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The Journal of Sports Medicine and Physical Fitness 2013 June;53(3):240-7


lingua: Inglese

Isolated left ventricular non compaction as possible cause of athletic training suspension: a preliminary study on screened athletes

Martinoli R. 1, Papetti F. 2, Dofcaci A. 2, Mercurio V. 3, Pirruccio G. 4, Pirelli M. 4, Piccirilli S. 5, Greci G. 2, Lanzillo C. 6, Sansoni I. 7, Saccucci P. 1, Banci M. 2

1 Department of Biomedicine and Prevention, “Tor Vergata” University, Rome, Italy; 2 Department of Cardiology, Valmontone Hospital, Rome, Italy; 3 Division of Vascular Surgery, “La Sapienza” University, Rome, Italy; 4 Division of Sport Medicine, ASL G Rome, Rome, Italy; 5 Department of Cardiology, “Tor Vergata” University, Rome, Italy; 6 Department of Cardiology, Policlinico Casilino, Rome, Italy; 7 Departement of Immaging Diagnostic, University Campus Biomedical, Rome, Italy


Aim: The aim of this paper was to determine the prevalence of isolated left ventricular noncomapction (ILVNC) in a sample of 150 athletes send by sports doctors to the Valmontone Hospital’s Cardiology Division in a span of about three years, with particular interest in non-compacted segments evaluation. The prevention of cardiovascular complications occurring during sporting activity requires detection of pathologies most often clinically latent but whose first presentation can be sudden cardiac death. In Italy, the pre-participation screening program comprises family history and personal cardiac history, clinical examination and electrocardiography. Subjects with abnormalities are further investigated by stress test, echocardiography and laboratory investigations, and those with significant abnormalities are disqualified from sports training and competition. ILVNC results in multiple trabeculations in the left ventricular myocardium and it is postulated to be caused by intrauterine arrest of compaction of the myocardial fibres and meshwork, an important process in myocardial development. This cardiomyopathy should be considered one of the structural cardiac abnormalities responsible for sudden cardiac death.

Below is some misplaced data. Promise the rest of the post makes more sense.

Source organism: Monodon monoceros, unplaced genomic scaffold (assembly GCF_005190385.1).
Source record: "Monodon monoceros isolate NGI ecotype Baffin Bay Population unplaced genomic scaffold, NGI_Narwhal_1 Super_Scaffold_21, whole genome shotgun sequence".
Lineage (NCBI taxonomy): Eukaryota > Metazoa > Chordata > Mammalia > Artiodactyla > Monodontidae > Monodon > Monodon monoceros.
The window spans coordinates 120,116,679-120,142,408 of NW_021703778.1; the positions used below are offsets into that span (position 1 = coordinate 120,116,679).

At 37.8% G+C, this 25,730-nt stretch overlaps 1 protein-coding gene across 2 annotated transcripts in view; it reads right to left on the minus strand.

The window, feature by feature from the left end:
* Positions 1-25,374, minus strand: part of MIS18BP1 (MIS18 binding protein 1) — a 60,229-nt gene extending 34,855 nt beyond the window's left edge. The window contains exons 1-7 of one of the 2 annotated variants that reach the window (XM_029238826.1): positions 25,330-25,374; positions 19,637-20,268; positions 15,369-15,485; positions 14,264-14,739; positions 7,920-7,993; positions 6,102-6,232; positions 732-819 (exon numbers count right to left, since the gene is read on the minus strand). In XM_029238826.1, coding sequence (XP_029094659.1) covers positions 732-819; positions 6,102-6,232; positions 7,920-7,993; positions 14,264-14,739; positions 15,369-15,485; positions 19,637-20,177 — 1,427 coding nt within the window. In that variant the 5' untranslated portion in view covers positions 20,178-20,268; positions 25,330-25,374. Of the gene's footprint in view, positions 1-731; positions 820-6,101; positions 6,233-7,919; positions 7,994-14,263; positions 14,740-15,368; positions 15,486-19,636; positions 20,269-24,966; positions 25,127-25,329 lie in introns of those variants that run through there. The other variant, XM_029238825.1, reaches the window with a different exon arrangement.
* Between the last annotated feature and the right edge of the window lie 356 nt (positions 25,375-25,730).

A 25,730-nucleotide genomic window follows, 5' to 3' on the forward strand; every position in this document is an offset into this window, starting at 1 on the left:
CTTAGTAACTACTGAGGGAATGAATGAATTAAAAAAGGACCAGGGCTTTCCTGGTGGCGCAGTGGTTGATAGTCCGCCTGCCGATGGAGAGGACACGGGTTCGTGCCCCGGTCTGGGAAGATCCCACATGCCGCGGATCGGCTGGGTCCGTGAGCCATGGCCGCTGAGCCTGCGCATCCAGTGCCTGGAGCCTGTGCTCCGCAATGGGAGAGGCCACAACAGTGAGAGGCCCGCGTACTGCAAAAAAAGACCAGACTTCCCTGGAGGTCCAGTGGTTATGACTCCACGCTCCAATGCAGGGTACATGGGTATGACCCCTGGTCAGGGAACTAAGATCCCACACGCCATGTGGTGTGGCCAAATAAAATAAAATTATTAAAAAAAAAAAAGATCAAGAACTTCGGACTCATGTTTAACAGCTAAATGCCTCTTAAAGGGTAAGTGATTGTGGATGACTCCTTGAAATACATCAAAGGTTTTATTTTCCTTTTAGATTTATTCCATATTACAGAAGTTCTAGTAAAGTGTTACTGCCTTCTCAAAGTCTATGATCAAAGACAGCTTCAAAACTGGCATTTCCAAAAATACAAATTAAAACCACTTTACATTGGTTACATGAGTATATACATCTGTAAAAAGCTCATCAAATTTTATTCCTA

Methods: There were 150 athletes seen in the Cardiology Division from 2007 to 2010 for an echocardiographic evaluation in order to clarify the nature of physical examination and/or electrocardiogram abnormalities. Echocardiographic diagnosis of ILVNC was based on criteria published by Jenni et al., and by Stölberger et al.
Results: Twenty-four of the 150 tested resulted positive for ILVNC (16.0%). This high prevalence is justified because it was a population originally selected because of electrocardiographic abnormalities.
Conclusion: We believe that in case of unspecific ECG findings, it would be useful to perform echocardiographic examination in order to highlight structural defects. We also believe that it is very important to contemplate ILVNC between the causes of sudden death in young competitive athletes.

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